Requirement of age verification from Italy to TikTok

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Italy’s data privacy authority ordered the video sharing application TikTok to temporarily block the accounts of users whose age cannot be verified. The order was issued after the death of a TikTok-related “fainting defiance” trend. In the city of Palermo, a 10-year-old girl drowned while attempting to create a video similar to the trend she saw on TikTok. Her parents had informed the authorities that their daughter had died in connection with this trend in TikTok. Authorities are investigating whether anyone has invited the girl to this challenge.

The Italian Data Protection Authority instructed TikTok to block unverified users in Italy until at least February 15. The company told The Guardian that it could not find content on its platform that would encourage the boy to participate in the challenge, but said it did cooperate with the investigation. In addition, a TikTok spokesperson told The Verge, “Privacy and security are top priorities for TikTok, and we are constantly strengthening our policies, processes and technologies to protect all users, especially our young users.” made the explanation.

According to the terms of service, users must be at least 13 years old to sign up for an account on TikTok. However, Italian officials said it was easy to circumvent this rule. TikTok has a separate version of its app for children under 13 in the US. The TikTok application for Young Users aims to limit the content and interaction available to users of this age segment.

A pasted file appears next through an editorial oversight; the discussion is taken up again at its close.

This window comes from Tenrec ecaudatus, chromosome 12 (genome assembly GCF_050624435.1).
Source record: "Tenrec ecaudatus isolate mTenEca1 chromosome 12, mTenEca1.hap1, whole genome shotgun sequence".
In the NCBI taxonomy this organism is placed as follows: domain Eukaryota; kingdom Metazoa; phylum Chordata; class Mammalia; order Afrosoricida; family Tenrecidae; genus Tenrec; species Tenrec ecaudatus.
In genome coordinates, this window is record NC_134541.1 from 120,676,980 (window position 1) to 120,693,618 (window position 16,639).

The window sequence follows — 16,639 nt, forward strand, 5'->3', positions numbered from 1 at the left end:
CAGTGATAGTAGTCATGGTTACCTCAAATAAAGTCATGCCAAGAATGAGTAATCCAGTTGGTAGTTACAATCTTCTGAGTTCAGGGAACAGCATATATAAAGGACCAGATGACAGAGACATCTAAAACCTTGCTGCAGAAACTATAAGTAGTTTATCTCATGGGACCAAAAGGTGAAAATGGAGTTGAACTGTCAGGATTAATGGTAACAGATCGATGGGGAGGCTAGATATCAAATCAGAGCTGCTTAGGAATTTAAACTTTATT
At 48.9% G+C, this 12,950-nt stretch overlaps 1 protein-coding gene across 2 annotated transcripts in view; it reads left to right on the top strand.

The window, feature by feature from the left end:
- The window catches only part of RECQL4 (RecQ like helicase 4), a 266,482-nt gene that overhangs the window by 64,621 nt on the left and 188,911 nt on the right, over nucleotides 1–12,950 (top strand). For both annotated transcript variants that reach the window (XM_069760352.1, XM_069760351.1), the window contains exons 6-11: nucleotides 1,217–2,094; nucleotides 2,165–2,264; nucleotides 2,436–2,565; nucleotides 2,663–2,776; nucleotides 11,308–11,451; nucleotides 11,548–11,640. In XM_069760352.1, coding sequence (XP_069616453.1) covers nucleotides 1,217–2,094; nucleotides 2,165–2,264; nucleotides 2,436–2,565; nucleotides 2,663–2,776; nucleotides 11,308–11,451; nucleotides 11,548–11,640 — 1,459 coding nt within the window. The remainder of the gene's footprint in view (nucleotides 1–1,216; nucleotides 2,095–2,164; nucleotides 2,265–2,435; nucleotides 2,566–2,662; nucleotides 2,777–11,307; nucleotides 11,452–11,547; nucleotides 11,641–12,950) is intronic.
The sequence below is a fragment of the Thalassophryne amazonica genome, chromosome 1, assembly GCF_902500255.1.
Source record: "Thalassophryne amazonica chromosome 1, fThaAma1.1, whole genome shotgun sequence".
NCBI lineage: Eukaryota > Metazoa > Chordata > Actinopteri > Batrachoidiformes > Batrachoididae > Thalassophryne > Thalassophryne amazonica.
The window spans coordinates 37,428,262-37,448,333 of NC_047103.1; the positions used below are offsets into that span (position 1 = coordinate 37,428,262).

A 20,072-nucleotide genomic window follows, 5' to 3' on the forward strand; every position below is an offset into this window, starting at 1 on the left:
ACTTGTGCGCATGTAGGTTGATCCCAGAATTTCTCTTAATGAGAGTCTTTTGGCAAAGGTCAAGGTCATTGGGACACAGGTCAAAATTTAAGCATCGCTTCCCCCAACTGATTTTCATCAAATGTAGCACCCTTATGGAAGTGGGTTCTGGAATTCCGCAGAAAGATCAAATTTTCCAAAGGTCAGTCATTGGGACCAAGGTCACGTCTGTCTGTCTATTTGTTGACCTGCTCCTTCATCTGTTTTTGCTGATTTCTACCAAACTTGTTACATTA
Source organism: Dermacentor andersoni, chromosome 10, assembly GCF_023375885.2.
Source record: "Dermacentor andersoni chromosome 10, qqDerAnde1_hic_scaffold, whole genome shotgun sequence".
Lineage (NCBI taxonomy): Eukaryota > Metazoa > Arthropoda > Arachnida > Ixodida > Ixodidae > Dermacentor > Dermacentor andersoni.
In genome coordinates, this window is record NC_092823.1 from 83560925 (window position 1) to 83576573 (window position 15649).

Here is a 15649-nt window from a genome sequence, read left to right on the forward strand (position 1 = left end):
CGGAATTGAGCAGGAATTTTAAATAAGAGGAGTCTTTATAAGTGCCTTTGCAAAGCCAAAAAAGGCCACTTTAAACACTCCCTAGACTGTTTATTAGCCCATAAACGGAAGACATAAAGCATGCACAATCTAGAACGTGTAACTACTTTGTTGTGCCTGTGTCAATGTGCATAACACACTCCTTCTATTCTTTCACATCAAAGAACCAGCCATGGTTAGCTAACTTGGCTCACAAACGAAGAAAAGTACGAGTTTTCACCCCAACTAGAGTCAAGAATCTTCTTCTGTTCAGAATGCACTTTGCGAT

While its popularity has skyrocketed, TikTok has spent most of the last year adding more privacy controls for young users’ accounts. It brought remote parental controls and allowed parents to change the privacy settings of children in the app. Earlier this month, TikTok updated its default privacy settings for users aged 13 to 15, setting limits on who can view and comment on their videos.

However, those defending the privacy of children argue that TikTok does not do enough to protect children on its platform. Beijing-based parent company ByteDance paid the US Federal Trade Commission a $ 5.7 million fine in 2019 for an old TikTok version called Musical.ly. The penalty was imposed on allegations of violating the Children’s Online Privacy Act (COPPA) by allowing users under the age of 13 to enroll in the app without their parents’ consent.

The temporary suspension of unverified accounts in Italy prohibits TikTok from “further processing the data of users whose age is not absolute, and therefore compliance with the provisions regarding age requirements”.

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